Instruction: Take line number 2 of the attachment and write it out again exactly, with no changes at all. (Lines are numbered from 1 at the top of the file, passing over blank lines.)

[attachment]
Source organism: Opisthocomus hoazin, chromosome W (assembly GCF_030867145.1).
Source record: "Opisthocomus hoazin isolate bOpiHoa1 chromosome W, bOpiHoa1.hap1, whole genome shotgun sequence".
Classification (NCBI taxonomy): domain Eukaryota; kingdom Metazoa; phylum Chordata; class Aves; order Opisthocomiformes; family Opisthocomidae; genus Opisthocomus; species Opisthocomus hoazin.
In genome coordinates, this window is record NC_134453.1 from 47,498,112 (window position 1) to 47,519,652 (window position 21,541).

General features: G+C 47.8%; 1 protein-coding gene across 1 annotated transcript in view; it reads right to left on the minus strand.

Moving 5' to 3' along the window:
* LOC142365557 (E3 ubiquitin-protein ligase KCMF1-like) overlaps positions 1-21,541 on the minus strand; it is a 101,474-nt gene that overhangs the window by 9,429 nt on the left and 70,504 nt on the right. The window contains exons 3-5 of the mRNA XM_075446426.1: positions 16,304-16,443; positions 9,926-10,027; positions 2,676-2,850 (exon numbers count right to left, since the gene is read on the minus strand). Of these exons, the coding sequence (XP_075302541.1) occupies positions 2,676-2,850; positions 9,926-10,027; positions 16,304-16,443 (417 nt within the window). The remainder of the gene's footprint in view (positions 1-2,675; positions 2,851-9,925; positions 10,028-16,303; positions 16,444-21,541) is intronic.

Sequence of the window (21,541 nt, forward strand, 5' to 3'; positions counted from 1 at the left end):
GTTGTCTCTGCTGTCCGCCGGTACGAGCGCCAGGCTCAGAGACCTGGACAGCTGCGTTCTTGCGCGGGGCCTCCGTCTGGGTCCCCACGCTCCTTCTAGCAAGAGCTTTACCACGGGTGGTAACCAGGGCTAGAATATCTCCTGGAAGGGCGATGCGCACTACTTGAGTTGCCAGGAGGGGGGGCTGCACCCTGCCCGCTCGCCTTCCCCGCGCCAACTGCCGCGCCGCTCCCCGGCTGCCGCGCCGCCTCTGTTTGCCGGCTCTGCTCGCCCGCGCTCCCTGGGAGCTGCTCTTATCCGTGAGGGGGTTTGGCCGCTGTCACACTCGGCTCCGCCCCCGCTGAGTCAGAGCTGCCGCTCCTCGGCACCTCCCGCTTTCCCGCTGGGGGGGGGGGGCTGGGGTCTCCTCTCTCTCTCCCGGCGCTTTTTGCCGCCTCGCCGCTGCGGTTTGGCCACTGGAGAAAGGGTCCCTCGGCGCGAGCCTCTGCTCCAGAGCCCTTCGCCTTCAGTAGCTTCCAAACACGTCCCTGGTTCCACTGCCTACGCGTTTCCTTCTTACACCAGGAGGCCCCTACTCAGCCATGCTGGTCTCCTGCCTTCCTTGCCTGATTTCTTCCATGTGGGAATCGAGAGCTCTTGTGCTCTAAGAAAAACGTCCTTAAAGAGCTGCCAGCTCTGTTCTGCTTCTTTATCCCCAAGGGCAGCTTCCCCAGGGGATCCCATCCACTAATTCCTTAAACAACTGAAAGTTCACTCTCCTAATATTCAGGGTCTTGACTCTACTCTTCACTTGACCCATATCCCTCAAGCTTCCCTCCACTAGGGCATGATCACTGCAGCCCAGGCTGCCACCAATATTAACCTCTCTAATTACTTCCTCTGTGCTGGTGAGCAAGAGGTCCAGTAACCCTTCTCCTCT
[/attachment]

Source record: "Opisthocomus hoazin isolate bOpiHoa1 chromosome W, bOpiHoa1.hap1, whole genome shotgun sequence".